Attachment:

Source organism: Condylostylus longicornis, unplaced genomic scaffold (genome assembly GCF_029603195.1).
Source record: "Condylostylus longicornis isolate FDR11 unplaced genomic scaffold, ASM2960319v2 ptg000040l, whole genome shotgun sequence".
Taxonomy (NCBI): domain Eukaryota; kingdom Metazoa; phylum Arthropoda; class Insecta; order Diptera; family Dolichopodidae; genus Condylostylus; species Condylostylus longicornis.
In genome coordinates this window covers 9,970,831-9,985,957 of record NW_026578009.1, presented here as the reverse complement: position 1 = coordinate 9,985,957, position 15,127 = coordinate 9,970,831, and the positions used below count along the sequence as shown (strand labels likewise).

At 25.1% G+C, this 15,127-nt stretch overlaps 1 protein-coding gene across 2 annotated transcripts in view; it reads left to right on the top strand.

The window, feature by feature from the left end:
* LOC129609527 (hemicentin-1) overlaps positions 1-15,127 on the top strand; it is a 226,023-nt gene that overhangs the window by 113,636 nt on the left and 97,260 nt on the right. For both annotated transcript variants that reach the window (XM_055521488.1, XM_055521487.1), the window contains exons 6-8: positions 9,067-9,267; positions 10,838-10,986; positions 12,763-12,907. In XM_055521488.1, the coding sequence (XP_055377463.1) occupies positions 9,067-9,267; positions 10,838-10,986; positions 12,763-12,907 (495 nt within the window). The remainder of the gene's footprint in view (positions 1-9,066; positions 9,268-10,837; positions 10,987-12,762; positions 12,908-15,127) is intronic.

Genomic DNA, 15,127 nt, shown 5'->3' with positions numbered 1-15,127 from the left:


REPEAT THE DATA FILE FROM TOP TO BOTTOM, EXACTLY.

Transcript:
Source organism: Condylostylus longicornis, unplaced genomic scaffold (genome assembly GCF_029603195.1).
Source record: "Condylostylus longicornis isolate FDR11 unplaced genomic scaffold, ASM2960319v2 ptg000040l, whole genome shotgun sequence".
Taxonomy (NCBI): domain Eukaryota; kingdom Metazoa; phylum Arthropoda; class Insecta; order Diptera; family Dolichopodidae; genus Condylostylus; species Condylostylus longicornis.
In genome coordinates this window covers 9,970,831-9,985,957 of record NW_026578009.1, presented here as the reverse complement: position 1 = coordinate 9,985,957, position 15,127 = coordinate 9,970,831, and the positions used below count along the sequence as shown (strand labels likewise).

At 25.1% G+C, this 15,127-nt stretch overlaps 1 protein-coding gene across 2 annotated transcripts in view; it reads left to right on the top strand.

The window, feature by feature from the left end:
* LOC129609527 (hemicentin-1) overlaps positions 1-15,127 on the top strand; it is a 226,023-nt gene that overhangs the window by 113,636 nt on the left and 97,260 nt on the right. For both annotated transcript variants that reach the window (XM_055521488.1, XM_055521487.1), the window contains exons 6-8: positions 9,067-9,267; positions 10,838-10,986; positions 12,763-12,907. In XM_055521488.1, the coding sequence (XP_055377463.1) occupies positions 9,067-9,267; positions 10,838-10,986; positions 12,763-12,907 (495 nt within the window). The remainder of the gene's footprint in view (positions 1-9,066; positions 9,268-10,837; positions 10,987-12,762; positions 12,908-15,127) is intronic.

Genomic DNA, 15,127 nt, shown 5'->3' with positions numbered 1-15,127 from the left: